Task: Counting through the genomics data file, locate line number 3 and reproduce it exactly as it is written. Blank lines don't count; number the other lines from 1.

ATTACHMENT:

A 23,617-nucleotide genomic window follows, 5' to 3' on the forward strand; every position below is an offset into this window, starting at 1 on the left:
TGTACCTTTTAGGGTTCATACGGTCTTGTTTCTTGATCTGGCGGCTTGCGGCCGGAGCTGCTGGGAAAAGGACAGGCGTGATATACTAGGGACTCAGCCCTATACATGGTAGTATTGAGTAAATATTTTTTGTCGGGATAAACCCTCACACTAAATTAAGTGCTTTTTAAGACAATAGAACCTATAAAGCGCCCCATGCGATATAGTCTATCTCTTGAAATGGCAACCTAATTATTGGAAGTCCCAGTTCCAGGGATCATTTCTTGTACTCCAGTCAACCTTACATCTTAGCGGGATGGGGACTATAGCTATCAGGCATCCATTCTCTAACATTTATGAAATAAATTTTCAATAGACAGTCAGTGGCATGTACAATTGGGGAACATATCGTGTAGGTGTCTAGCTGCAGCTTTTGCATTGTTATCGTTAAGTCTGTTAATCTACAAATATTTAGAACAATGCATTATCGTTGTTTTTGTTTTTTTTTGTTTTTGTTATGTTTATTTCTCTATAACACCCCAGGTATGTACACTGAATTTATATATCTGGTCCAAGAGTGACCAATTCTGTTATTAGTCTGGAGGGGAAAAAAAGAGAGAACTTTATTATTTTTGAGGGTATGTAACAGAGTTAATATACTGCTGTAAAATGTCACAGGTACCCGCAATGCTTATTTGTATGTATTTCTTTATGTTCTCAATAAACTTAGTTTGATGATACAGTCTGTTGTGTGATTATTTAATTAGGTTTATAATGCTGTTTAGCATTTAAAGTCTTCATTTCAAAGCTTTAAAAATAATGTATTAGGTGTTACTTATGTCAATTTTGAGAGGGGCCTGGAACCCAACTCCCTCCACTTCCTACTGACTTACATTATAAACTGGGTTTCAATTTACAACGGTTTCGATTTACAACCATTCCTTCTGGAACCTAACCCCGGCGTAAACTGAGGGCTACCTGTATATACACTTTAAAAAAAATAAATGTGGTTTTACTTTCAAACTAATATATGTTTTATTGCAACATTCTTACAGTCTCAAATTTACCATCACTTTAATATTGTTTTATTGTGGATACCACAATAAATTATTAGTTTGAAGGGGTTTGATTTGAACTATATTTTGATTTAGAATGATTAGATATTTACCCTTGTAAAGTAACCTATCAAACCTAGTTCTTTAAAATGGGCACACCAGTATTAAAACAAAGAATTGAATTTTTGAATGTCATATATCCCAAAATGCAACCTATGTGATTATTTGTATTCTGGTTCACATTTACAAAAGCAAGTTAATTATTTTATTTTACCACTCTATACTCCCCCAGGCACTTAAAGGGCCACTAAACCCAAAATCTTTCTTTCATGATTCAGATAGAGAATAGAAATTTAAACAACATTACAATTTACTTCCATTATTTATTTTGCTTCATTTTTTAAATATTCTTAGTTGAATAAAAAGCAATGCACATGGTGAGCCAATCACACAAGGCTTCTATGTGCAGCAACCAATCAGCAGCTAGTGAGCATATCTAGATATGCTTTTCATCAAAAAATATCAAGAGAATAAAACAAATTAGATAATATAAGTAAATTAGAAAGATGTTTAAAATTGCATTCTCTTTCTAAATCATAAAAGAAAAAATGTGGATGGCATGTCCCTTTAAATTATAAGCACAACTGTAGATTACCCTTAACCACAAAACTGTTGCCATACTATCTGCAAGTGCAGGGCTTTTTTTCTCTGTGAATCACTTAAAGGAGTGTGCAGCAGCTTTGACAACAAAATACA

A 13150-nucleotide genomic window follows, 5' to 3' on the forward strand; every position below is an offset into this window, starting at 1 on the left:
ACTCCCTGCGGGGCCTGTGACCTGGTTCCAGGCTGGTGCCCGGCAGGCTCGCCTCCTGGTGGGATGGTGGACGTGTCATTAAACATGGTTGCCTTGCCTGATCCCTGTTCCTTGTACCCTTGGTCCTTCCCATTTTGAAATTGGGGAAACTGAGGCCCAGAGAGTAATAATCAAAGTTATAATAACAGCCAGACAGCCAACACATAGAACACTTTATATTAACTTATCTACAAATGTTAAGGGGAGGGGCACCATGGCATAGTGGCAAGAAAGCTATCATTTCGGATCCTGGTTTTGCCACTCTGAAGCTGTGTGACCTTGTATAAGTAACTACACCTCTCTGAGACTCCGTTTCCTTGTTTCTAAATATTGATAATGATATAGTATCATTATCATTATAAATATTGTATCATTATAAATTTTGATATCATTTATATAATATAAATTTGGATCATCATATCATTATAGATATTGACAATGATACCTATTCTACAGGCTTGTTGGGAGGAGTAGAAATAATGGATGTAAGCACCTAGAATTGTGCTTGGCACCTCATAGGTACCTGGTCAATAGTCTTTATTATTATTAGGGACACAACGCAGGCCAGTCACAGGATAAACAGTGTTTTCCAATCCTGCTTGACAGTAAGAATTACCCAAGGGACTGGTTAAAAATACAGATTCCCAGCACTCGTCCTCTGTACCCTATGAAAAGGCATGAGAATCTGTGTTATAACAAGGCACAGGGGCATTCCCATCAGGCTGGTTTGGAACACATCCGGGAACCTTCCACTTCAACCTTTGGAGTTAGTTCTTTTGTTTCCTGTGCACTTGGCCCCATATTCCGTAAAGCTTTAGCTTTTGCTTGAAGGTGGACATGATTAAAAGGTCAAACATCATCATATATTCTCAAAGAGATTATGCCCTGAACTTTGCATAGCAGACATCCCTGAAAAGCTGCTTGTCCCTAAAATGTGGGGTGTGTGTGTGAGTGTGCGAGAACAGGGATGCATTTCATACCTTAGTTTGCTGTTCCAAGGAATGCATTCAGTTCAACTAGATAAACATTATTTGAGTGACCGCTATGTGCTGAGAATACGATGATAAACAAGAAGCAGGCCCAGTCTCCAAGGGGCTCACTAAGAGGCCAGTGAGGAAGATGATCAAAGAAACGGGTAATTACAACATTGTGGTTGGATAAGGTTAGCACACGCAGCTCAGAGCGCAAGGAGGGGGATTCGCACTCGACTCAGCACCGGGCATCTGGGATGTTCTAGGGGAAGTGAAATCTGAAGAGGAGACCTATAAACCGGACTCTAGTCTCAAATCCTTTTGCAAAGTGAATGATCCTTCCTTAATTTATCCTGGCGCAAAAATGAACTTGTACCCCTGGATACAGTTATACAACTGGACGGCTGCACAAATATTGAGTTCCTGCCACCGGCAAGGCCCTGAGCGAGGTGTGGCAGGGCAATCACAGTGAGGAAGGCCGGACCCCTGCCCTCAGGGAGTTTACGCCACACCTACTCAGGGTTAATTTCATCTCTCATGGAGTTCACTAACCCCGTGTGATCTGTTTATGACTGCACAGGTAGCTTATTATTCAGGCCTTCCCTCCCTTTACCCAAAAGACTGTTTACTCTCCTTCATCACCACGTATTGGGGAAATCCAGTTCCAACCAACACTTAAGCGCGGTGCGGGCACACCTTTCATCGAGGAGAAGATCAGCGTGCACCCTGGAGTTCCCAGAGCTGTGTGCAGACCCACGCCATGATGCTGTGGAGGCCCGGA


A 13150-nucleotide genomic window follows, 5' to 3' on the forward strand; every position below is an offset into this window, starting at 1 on the left: